The four-club, two-club start can make other situations easier too. Suppose that four people are doing a box (alternating or simultaneous). If one pair drops a club and wants to jump back into the continuing box pattern, the easiest way to synchronize the restart is for one juggler to have four clubs and just do a fast start at the right time.
The reason that this is tricky at all is that not only do the two stopped jugglers have to synchronize with each other, but they have to resynchronize with the other pair who are still passing. The four-club start lets one juggler resynchronize with the continuing passers without having to agree on a starting moment with the two-club starter. This is an easy restart whether the box involves four simultaneous passes or alternating passes by the two pairs. But the simultaneous box requires more precise timing, so the restart is more critical in that pattern.
The idea of the four-club, two-club start can be readily extended to a five-club, one-club start, or even a six-club, zero-club start. In these cases, two or three clubs, respectively, will be passed by one person before the other person starts passing. If you're doing a 4-ct (every others) or 3-ct, however, you'll have to adjust a little because you normally have to do selves from both hands before the second pass, and that won't work in a three-club cascade with four or five clubs. So in that case, just make an extra pass or two to your partner (as in a 2-ct or 1-ct) before dropping into your regular pattern.
If you pass clubs in performance, these unusual starts can be used to your advantage. Many jugglers like to end a pattern with one person catching all the clubs (stacking up). So why not then start up a new pattern from that position, where one person has all the clubs? You just need a way to hold all the clubs such that you can pull them out and pass them one at a time.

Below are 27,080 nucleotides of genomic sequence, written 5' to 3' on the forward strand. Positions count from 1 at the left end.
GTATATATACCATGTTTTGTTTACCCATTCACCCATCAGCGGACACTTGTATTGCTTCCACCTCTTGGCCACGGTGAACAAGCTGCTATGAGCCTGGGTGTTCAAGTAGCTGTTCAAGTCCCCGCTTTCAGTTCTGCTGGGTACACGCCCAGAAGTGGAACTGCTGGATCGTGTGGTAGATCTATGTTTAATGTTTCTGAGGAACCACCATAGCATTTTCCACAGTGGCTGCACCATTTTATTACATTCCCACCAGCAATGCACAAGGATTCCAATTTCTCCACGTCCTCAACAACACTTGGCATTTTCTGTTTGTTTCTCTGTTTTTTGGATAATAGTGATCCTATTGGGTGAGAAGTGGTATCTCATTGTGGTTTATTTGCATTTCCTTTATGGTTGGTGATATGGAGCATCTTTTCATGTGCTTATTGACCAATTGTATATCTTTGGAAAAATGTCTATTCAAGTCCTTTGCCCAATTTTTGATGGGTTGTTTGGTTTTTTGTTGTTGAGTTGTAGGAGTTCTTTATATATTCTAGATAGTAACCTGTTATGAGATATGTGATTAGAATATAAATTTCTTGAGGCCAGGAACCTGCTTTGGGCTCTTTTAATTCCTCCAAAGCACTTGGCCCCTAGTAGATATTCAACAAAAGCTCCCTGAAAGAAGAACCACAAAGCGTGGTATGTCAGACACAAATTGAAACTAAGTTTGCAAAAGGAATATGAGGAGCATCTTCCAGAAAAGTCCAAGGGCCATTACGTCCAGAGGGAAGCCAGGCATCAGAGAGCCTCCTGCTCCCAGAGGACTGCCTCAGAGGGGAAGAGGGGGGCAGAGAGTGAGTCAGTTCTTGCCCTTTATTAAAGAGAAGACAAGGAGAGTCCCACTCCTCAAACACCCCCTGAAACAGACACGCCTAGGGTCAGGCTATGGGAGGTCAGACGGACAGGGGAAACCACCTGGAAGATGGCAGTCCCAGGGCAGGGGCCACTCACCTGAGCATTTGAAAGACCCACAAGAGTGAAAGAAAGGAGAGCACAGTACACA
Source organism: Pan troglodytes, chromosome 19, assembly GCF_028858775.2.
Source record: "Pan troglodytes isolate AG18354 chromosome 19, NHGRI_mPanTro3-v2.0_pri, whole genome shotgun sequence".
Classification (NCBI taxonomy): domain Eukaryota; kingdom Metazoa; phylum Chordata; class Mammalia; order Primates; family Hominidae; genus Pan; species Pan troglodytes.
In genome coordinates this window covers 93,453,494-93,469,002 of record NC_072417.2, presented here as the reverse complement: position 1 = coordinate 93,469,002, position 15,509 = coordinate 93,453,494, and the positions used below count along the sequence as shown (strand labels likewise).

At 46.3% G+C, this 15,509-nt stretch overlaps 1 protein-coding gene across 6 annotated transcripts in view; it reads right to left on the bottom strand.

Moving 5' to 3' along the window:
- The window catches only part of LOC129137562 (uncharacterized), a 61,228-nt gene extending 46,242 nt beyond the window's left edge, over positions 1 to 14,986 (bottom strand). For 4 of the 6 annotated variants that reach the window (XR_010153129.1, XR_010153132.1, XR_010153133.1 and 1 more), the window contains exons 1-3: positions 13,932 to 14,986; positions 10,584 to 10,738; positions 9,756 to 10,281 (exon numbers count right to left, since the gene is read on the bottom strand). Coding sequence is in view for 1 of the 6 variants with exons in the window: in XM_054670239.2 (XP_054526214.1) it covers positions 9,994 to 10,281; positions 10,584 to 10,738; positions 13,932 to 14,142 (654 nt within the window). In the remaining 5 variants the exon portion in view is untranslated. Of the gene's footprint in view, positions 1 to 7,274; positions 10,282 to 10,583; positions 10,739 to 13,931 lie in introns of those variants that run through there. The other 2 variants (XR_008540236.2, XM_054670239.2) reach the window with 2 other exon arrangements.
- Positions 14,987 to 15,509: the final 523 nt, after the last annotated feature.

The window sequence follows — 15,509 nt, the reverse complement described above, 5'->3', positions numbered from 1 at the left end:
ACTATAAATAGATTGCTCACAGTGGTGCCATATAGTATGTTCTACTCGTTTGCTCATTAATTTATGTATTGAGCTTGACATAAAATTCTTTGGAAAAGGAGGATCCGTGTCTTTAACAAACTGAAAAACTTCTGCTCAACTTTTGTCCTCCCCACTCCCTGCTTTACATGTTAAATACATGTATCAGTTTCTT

When a feed stops because of drops, there's no need to make sure each person has three clubs before you start up again. If the feeder has four, just start passing with the feedee who has two (who just waits). That's easy. If a feedee has four and the feeder has two, that's easy too - the feeder just "starts" with that feedee (by waiting while the feedee passes).
But what if the feeder has three, one feedee four and the other feedee two? Here's our rule. Clearly the feedee with four should start passing to get rid of the extra club, but the feeder already has three. So the feeder passes at that same time to the feedee having only two clubs (who waits, of course). Then the feeder passes next to the other feedee (who had had four) and continues alternating passes as usual in a feed. The trick is that the four-club feedee simply has to throw two passes in a row at the start.
We've described some simple passing possibilities that can be made interesting for any level of passing expertise. And the above uneven starts can be done in any pattern. Use them and you'll spend more time juggling and less time getting ready to.
If you have any comments or suggestions for Juggler's Workshop, write to: Juggler's Workshop; 3065 Louis Rd.; Palo Alto, CA 94303; or call Martin Frost at 415/856-1456.